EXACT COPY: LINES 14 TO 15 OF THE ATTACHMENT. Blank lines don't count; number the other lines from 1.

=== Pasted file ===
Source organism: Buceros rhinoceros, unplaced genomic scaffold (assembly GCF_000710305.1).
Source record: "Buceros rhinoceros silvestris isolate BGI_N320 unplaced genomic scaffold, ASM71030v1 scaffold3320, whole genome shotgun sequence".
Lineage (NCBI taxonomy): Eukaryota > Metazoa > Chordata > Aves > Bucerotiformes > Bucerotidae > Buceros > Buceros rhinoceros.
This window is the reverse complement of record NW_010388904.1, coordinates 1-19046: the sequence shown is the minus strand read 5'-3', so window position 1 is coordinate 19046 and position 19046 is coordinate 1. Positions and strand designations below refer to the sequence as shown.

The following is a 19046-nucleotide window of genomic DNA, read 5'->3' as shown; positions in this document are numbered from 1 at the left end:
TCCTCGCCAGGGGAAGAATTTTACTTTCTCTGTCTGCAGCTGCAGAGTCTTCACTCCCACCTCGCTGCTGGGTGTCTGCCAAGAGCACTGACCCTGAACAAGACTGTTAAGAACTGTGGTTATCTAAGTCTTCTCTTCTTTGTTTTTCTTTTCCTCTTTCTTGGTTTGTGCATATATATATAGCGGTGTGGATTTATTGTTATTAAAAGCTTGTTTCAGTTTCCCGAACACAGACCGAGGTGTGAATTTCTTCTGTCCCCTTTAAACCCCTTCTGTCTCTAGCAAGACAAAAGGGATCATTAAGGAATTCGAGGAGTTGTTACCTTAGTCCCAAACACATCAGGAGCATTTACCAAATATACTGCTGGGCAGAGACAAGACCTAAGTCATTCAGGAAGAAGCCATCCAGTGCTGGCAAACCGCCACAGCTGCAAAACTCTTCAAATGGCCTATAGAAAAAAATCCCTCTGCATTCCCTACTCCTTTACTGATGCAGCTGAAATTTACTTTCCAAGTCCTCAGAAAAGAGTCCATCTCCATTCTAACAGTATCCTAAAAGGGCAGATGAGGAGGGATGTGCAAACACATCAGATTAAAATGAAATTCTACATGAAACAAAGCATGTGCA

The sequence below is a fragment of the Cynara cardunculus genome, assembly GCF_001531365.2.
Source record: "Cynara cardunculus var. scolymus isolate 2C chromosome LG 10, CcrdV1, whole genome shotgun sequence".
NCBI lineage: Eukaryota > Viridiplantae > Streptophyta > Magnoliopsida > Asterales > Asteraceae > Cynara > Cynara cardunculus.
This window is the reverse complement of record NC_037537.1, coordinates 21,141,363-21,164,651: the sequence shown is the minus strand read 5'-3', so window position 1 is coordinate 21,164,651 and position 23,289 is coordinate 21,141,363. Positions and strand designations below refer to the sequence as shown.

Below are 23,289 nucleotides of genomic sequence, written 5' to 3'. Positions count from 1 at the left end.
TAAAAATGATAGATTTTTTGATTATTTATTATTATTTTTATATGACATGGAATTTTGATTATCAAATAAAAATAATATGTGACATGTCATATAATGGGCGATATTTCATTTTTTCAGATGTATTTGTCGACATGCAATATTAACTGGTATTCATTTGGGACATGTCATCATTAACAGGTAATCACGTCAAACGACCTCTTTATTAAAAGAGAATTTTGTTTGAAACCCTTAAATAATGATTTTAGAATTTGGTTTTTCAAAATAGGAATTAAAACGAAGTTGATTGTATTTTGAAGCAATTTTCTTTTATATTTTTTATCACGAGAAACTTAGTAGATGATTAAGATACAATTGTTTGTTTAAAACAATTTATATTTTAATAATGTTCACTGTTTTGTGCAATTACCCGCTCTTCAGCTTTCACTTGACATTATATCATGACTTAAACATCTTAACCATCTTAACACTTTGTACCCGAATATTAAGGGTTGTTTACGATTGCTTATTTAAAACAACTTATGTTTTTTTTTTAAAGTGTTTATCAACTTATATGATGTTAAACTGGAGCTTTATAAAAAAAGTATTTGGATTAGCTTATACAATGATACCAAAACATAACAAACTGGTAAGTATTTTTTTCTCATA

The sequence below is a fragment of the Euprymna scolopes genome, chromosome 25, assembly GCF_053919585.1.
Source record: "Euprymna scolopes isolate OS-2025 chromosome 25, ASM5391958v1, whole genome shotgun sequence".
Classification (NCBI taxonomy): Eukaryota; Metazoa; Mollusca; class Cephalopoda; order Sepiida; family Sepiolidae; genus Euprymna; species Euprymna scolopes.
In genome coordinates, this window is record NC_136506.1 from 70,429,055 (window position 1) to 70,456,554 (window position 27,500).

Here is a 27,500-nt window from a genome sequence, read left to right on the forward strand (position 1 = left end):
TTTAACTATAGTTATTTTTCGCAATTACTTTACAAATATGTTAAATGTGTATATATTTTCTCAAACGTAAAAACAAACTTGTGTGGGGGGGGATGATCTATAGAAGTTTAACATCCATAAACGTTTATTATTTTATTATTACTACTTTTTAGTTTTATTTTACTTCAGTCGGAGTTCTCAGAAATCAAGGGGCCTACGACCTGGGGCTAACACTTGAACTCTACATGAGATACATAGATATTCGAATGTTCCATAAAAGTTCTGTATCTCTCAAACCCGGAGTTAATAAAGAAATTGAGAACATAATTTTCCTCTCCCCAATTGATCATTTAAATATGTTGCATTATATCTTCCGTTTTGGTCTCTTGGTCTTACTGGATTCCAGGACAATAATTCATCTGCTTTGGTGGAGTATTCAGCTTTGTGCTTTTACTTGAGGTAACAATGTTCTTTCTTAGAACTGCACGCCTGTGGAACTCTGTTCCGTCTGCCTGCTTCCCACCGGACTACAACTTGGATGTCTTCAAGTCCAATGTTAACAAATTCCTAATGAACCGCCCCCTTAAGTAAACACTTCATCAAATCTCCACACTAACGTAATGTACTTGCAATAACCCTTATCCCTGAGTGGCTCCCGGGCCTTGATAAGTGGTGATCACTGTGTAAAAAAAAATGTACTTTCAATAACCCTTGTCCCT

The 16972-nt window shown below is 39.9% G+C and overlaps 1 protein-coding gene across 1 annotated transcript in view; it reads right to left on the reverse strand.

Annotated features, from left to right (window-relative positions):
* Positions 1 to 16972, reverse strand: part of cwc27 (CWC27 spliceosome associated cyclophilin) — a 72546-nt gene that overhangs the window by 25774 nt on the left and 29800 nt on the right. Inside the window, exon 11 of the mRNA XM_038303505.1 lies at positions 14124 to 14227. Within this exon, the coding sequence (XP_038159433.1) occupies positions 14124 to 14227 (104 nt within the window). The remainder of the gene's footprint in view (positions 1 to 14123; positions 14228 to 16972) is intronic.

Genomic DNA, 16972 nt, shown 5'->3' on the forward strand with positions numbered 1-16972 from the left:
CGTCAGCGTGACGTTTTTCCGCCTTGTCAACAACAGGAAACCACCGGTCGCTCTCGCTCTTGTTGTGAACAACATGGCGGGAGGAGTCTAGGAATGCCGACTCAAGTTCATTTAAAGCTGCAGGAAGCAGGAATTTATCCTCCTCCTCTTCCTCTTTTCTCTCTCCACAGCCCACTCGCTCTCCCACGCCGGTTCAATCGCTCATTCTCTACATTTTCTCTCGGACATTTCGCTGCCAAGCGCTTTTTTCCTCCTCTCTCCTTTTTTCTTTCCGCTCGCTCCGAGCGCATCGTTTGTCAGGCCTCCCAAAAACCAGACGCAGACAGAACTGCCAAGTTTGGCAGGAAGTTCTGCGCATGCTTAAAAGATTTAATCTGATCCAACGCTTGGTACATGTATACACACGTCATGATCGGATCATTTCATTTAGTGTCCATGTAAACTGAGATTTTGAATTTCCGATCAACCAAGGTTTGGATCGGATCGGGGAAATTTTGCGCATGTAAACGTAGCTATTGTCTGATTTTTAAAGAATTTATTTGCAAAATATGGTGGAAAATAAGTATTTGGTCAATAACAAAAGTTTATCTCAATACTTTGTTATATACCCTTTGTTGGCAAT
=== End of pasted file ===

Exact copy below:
Source record: "Euprymna scolopes isolate OS-2025 chromosome 25, ASM5391958v1, whole genome shotgun sequence".
Classification (NCBI taxonomy): Eukaryota; Metazoa; Mollusca; class Cephalopoda; order Sepiida; family Sepiolidae; genus Euprymna; species Euprymna scolopes.